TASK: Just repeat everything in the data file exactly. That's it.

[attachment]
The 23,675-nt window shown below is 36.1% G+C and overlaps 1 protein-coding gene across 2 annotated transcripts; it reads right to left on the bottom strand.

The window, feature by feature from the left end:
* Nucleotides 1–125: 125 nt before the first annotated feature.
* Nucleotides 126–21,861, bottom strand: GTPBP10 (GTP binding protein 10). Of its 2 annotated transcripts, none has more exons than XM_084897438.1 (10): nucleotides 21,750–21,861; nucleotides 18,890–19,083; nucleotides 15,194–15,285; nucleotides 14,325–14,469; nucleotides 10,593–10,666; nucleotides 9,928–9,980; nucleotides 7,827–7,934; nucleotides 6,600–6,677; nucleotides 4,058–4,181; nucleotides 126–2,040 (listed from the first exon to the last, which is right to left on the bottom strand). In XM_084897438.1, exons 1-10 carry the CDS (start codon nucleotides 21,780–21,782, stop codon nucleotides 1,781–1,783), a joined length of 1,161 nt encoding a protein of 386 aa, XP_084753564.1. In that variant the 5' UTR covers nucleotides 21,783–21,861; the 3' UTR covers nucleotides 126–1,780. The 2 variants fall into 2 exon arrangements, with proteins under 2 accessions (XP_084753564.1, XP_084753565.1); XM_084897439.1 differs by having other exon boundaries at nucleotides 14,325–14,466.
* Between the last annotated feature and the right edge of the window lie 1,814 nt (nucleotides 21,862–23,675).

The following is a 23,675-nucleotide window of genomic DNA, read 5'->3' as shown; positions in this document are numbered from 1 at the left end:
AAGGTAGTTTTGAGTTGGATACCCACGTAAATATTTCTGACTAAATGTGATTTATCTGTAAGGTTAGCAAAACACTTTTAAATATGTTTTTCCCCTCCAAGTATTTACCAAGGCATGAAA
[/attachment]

The 23,675-nt window shown below is 36.1% G+C and overlaps 1 protein-coding gene across 2 annotated transcripts; it reads right to left on the bottom strand.

The window, feature by feature from the left end:
* Nucleotides 1–125: 125 nt before the first annotated feature.
* Nucleotides 126–21,861, bottom strand: GTPBP10 (GTP binding protein 10). Of its 2 annotated transcripts, none has more exons than XM_084897438.1 (10): nucleotides 21,750–21,861; nucleotides 18,890–19,083; nucleotides 15,194–15,285; nucleotides 14,325–14,469; nucleotides 10,593–10,666; nucleotides 9,928–9,980; nucleotides 7,827–7,934; nucleotides 6,600–6,677; nucleotides 4,058–4,181; nucleotides 126–2,040 (listed from the first exon to the last, which is right to left on the bottom strand). In XM_084897438.1, exons 1-10 carry the CDS (start codon nucleotides 21,780–21,782, stop codon nucleotides 1,781–1,783), a joined length of 1,161 nt encoding a protein of 386 aa, XP_084753564.1. In that variant the 5' UTR covers nucleotides 21,783–21,861; the 3' UTR covers nucleotides 126–1,780. The 2 variants fall into 2 exon arrangements, with proteins under 2 accessions (XP_084753564.1, XP_084753565.1); XM_084897439.1 differs by having other exon boundaries at nucleotides 14,325–14,466.
* Between the last annotated feature and the right edge of the window lie 1,814 nt (nucleotides 21,862–23,675).

The following is a 23,675-nucleotide window of genomic DNA, read 5'->3' as shown; positions in this document are numbered from 1 at the left end:
AAGGTAGTTTTGAGTTGGATACCCACGTAAATATTTCTGACTAAATGTGATTTATCTGTAAGGTTAGCAAAACACTTTTAAATATGTTTTTCCCCTCCAAGTATTTACCAAGGCATGAAA